drug blizzard | 

Every city and town in the country has coke on demand for an insatiable Irish appetite

In her new book, Cocaine Cowboys, Nicola Tallant details Ireland’s love affair with the deadly drug

Cocaine: Ireland's drug of choice

Nicola Tallant's new book

Armed Naval and Garda personnel with the half a billion euro of cocaine which was seized from a yacht off the west coast of Ireland

The seizure of 8.8 tons of cocaine from drug-traffickers is the largest domestic drug bust in the Colombia's history

This is the 120-kilo haul was seized by gardai in Co Westmeath

The football came over the wall first as if casing the derelict yard. It was followed with a thud as its teenage owner landed on the broken concrete ground.

It was 5.02pm and the September evening sun was shining at the picturesque Dunlo Harbour of Ballinasloe, a large town outside Galway. The harbour area was once just a small outpost consisting of a harbourmaster’s house and two stores.

In the years since the turn of the century, expansion had seen it become more populated with modern duplexes, terraced homes and apartments, often marketed as perfect residences for first time buyers.

But there were still some disused yards that had fallen between the cracks of progress and remained empty and abandoned, like the one the teenager had followed his ball into.

Nicola Tallant's new book

To the casual observer it was an everyday scene of bored after-school mischief. But the only ones there to witness it were far from casual. The drug squad detectives watched as the boy took some latex gloves from his pocket and headed towards a school lunch box. As he unpacked its contents of six sandwich bags containing white powder they sprung from the shadows.

Almost two years later, members of the public would be asked to leave the courtroom due to the young age of the offender whose case was about to be heard in front of Justice Brian O’Callaghan at Galway Circuit Court.

The accused, now aged 17, sat flanked by both his parents. The teenager had no previous convictions. He wanted to become a teacher, the court heard. He was an avid GAA player and loved soccer too. The average kid next door.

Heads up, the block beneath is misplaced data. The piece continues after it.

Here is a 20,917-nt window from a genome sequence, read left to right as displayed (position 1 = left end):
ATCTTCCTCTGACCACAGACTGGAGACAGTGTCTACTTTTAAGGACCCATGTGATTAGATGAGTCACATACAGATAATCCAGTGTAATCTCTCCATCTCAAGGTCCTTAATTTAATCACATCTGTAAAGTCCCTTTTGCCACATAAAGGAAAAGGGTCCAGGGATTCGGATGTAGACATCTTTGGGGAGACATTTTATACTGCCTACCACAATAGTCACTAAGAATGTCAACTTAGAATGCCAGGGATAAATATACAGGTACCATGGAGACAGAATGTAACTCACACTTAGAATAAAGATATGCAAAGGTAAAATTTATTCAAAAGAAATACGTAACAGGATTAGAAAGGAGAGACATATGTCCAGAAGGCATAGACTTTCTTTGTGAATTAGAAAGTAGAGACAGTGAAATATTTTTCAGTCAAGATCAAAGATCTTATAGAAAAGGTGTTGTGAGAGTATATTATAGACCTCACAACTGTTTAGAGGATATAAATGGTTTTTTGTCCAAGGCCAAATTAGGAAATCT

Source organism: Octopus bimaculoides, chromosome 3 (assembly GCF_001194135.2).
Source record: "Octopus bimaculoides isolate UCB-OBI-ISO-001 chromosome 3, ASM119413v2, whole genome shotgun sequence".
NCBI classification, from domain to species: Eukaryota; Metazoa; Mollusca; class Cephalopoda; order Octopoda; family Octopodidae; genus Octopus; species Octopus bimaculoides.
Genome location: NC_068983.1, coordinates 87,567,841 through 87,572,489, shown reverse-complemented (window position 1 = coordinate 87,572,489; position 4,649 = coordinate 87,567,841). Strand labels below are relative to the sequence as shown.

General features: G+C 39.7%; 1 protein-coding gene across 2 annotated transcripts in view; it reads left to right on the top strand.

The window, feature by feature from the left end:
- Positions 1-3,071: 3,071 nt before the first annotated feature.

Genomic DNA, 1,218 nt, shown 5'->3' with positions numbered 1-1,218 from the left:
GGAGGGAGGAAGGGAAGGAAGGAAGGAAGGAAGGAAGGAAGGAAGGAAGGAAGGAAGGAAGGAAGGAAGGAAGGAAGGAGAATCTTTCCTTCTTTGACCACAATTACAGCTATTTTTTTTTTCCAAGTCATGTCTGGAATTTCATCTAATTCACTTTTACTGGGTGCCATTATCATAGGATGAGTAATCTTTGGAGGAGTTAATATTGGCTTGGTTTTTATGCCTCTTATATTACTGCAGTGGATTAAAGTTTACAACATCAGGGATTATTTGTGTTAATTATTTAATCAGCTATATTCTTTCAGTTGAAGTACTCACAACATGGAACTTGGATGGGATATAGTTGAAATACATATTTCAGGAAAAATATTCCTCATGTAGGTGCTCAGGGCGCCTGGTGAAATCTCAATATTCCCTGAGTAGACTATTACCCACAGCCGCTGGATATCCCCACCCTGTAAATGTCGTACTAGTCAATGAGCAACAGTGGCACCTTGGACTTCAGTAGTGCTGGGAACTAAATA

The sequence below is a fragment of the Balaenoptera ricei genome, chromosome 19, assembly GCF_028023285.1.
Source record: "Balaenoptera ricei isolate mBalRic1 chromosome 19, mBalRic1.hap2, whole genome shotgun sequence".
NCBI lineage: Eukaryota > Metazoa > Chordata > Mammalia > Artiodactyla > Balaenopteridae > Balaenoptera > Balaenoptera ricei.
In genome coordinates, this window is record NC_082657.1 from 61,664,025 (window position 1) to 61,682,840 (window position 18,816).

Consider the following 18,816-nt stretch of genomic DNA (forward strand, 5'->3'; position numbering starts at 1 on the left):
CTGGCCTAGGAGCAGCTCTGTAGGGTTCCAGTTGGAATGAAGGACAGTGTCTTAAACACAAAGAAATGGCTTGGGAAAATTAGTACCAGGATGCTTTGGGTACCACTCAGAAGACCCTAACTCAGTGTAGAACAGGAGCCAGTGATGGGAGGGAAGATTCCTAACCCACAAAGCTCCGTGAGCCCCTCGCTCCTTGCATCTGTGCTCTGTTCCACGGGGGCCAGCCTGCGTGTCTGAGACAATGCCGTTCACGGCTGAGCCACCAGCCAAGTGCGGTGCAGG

He told the court he was pleading guilty to the charge of possession with intent to supply cocaine valued at more than €44,000 at the disused harbour yard on that Sunday evening in September 2021.

The cocaine had been packed into the lunchbox in six sandwich bags and ready for sale. Lab tests following the youngster’s arrest would show he had 620.7 grams to offer among his local community.

Armed Naval and Garda personnel with the half a billion euro of cocaine which was seized from a yacht off the west coast of Ireland

At the in-camera hearing, counsel for the teenager parroted a line that has now become familiar in provincial, rural and city courtrooms around the country; the boy took full responsibility for the drugs, saying that he had mixed with a bad crowd and had since turned his life around.

He had wound up in the yard with a large quantity of cocaine, the court was told, because he had taken responsibility for a debt that friends had accrued.

The boy’s age was on his side. A custodial sentence for the Section 15 offence carried a mandatory minimum 10-year prison sentence, but because the defendant was under the age of 18 he was in luck and was handed down 120 hours community service.

Twenty years ago, when drugs like cocaine were only available in Dublin and a handful of large urban centres in Ireland, the idea of a schoolboy peddling coke around a provincial Irish town would have caused a sensation.

The remarkable thing is now how unremarkable it has become for an Irish teen to become a small link in a globalised chain of money, misery and murder.

Since it first started tumbling in on the shores of West Cork in the 1990s and in the stomachs of drug mules travelling from Miami, cocaine has become the drug of the nation. It has swept in like a blizzard to dust every corner of every small town, from Donegal to Wexford and Kerry to Louth.